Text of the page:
Holy Trinity Church

About the Church

Why not come and see for yourself the many unique and fascinating features this jewel of Hull has to offer. Here are just a few to whet your appetite...

The Font

The beautifully carved coralloid marble medieval font dates from around 1380. MP for Hull and pioneering abolitionist of the slave trade William Wilberforce is one of many to have been baptised in it.

Windows

There are many outstanding examples of stained glass work throughout the church, the most famous being the two ‘arts and crafts' windows in the south side designed by Walter Crane, and perhaps uniquely a window in the south transept containing the remnants of glass from a window destroyed by a Zeppelin during the Great War.

Memorials, Plaques and Pictures

Holy Trinity is littered with interesting stones, plaques and memorials, some commissioned and inspected by those in question before they died! There is also a fine painting of The Last Supper by James Partmentier which features an unusual number of disciples...

The Organ

A rare and world renowned organ, the oldest parts are 18 th century and at 104 speaking stops, the instrument at Holy Trinity is the largest parish church organ in the Great Britain. It is unchanged since it was rebuilt by John Compton in 1937-38 though is now in need of restoration to retain its former glory. Only nineteen instruments were ever built with this style of console and only four remain.

This magnificent awe-inspiring building is over 700 years old and appears in the Guinness Book of Records as England's largest parish church (by area).

"HULL HOLY TRINITY, a parish in the county of Kingston upon Hull. The Church of the Holy Trinity is a stately and beautiful structure, consisting of a nave, chancel, and transepts, at the intersection of which rises an extremely fine tower, upon four lofty arches.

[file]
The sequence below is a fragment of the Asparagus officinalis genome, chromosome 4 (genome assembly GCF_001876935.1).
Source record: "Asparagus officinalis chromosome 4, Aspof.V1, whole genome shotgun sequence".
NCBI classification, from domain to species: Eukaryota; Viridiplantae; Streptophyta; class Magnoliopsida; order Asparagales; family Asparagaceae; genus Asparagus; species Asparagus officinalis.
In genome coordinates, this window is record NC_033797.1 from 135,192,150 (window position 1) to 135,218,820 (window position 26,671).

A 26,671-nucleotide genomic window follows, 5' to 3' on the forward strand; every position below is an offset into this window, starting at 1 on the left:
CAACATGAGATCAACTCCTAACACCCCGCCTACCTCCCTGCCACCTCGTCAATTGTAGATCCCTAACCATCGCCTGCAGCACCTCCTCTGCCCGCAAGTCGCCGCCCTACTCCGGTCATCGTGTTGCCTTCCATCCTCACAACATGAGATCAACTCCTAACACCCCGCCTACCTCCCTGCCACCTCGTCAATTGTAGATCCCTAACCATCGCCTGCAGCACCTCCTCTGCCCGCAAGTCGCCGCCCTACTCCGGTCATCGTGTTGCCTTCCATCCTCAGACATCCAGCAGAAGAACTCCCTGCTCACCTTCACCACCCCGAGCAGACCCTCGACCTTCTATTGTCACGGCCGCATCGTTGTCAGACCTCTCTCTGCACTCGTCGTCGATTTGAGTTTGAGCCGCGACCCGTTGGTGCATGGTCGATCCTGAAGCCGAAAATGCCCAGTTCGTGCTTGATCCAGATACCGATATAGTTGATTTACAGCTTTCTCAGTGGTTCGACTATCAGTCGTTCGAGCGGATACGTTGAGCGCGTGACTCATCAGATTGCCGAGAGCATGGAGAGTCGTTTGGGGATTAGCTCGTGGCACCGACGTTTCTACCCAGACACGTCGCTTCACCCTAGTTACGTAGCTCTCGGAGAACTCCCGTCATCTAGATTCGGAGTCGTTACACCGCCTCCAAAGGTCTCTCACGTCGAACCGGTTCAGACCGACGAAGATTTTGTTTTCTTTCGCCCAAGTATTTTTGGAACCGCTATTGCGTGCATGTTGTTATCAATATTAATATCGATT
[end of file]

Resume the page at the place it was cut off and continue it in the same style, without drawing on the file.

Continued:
The period of its foundation is not recorded. It is however certain that in 1301, in the reign of Edward I a licence for a cemetery was granted by Archbishop Corbridge.

The present chancel and transepts reflects the architecture of this period, and, built of brick, may fairly claim to be the most ancient known brick building in England, since the time of the Romans.

The nave and tower are probably of the early part of the 15th century; the west front is hidden by a row of houses, built about fifty years ago; and the whole appearance of this noble structure is injured by the loss of all the pinnacles which crowned the buttresses on the north and south sides, which now present to the eye a naked line of flat coping, which contrasts to the pointed arch.

The south side of the chancel there has been several splendid chantries, now almost wholly destroyed, and converted into vestries and burial vaults. In repairing these vaults recently, a female statue, and an arch charged with figures and coats of arms linking to ancient armies were discovered.

The internal view of this church is striking. The pillars of the chancel are light and elegant, and the arches lofty. It contains many memorials of the dead, not a few of whose names and families have become wholly extinct. The most remarkable monuments are that of the Rev. Joseph Milner, M. A. by Bacon, and one, erroneously attributed to the De la Poles, representing a merchant and his wife in the costume of the 14th century. Divine service is performed, contrary to usual custom, in the nave, the chancel being entirely open. This church, as before stated, was originally only a Chapel of Ease to Hessle, from which it was separated by act of parliament, and made a vicarage, in 1661, under the patronage of the Corporation. It is the largest parochial church, in the country, and occupies an area of 20,056 square feet.

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